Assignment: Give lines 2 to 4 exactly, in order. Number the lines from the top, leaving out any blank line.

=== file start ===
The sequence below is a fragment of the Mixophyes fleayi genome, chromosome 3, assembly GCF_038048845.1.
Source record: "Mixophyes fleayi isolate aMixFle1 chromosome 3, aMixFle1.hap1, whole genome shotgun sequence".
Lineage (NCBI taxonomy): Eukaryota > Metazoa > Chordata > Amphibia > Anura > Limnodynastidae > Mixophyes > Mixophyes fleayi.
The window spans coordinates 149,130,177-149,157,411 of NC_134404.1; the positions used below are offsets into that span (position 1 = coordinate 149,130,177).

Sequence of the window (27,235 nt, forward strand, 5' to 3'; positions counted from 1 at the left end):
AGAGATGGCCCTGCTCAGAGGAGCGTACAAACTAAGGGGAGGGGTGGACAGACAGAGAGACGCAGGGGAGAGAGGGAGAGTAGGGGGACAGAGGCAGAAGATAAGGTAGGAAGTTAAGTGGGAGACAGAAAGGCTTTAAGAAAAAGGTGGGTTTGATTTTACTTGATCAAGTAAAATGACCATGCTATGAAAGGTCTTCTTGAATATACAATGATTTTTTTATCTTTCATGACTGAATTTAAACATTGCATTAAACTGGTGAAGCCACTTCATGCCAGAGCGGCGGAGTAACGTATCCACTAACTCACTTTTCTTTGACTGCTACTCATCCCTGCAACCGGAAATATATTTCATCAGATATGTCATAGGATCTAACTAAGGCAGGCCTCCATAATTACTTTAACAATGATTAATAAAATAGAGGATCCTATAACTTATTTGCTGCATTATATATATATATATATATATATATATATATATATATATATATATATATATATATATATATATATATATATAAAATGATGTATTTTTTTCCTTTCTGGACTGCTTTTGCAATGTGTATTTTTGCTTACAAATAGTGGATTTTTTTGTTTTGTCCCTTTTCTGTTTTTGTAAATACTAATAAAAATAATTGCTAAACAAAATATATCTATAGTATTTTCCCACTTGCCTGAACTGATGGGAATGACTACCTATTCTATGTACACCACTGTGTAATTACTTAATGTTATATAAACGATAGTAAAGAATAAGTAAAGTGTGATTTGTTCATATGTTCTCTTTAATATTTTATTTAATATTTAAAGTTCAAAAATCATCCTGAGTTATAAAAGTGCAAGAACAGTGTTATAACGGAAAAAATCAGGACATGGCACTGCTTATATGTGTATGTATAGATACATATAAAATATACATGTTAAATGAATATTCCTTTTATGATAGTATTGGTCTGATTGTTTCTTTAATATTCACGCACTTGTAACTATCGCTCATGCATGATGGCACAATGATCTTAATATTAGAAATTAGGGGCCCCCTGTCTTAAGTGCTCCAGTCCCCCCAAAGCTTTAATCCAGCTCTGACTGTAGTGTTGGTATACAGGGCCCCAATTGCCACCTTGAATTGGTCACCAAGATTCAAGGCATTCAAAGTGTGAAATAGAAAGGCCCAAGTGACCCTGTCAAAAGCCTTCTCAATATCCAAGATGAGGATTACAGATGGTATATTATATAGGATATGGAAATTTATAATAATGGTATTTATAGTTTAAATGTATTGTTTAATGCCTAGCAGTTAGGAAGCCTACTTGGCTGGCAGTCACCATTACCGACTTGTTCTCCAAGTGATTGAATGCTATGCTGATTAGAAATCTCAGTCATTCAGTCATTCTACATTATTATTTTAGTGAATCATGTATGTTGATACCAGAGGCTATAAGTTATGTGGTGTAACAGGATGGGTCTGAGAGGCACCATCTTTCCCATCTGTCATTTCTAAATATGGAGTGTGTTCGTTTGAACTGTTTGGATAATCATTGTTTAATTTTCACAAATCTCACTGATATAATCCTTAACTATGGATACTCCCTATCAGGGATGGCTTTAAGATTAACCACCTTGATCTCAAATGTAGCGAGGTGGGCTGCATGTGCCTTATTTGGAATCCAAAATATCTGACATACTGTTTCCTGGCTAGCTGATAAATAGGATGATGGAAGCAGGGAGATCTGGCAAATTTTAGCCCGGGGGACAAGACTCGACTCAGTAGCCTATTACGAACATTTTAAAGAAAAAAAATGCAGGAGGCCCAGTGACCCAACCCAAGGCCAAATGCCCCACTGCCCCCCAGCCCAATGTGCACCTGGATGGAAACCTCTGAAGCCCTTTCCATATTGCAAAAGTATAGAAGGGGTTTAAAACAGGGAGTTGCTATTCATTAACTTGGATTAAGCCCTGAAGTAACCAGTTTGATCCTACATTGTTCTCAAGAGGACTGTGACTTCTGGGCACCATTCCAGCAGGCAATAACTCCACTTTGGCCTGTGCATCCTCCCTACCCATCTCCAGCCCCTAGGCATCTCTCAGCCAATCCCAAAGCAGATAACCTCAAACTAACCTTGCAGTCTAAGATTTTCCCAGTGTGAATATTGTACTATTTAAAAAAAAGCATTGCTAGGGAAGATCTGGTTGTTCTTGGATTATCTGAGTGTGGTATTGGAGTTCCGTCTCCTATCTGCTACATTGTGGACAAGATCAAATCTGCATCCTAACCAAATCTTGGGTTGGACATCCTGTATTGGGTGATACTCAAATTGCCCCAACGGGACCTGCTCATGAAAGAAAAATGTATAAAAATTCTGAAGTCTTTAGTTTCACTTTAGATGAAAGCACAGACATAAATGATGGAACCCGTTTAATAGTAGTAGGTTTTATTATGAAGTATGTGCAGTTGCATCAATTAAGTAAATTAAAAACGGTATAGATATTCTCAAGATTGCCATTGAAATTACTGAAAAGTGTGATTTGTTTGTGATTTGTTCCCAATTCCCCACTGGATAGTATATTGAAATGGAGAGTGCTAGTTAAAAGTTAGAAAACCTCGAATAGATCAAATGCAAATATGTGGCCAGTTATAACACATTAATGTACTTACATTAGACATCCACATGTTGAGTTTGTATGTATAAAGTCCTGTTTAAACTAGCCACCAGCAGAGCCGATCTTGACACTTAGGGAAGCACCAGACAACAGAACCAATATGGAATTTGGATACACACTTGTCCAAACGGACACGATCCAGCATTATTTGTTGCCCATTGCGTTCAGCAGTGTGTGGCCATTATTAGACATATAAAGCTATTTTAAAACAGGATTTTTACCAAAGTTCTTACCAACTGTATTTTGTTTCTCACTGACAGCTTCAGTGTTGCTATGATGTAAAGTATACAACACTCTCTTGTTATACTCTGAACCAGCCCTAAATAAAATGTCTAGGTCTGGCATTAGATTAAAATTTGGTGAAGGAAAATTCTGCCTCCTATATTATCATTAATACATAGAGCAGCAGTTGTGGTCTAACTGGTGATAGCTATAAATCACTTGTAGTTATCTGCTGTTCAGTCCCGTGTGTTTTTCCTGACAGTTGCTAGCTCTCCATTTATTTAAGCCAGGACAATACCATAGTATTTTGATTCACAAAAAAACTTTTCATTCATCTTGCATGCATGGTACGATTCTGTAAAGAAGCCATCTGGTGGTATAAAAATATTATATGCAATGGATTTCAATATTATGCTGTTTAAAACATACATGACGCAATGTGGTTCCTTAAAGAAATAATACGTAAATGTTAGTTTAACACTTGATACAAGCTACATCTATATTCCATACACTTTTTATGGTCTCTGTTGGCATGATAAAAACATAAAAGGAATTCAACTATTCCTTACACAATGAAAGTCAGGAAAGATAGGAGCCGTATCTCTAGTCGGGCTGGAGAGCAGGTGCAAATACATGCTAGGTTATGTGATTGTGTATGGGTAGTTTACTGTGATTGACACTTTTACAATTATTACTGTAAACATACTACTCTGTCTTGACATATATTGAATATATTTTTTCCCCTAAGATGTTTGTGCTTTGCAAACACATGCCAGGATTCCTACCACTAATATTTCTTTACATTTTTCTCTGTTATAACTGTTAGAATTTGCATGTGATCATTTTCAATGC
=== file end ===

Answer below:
Source record: "Mixophyes fleayi isolate aMixFle1 chromosome 3, aMixFle1.hap1, whole genome shotgun sequence".
Lineage (NCBI taxonomy): Eukaryota > Metazoa > Chordata > Amphibia > Anura > Limnodynastidae > Mixophyes > Mixophyes fleayi.
The window spans coordinates 149,130,177-149,157,411 of NC_134404.1; the positions used below are offsets into that span (position 1 = coordinate 149,130,177).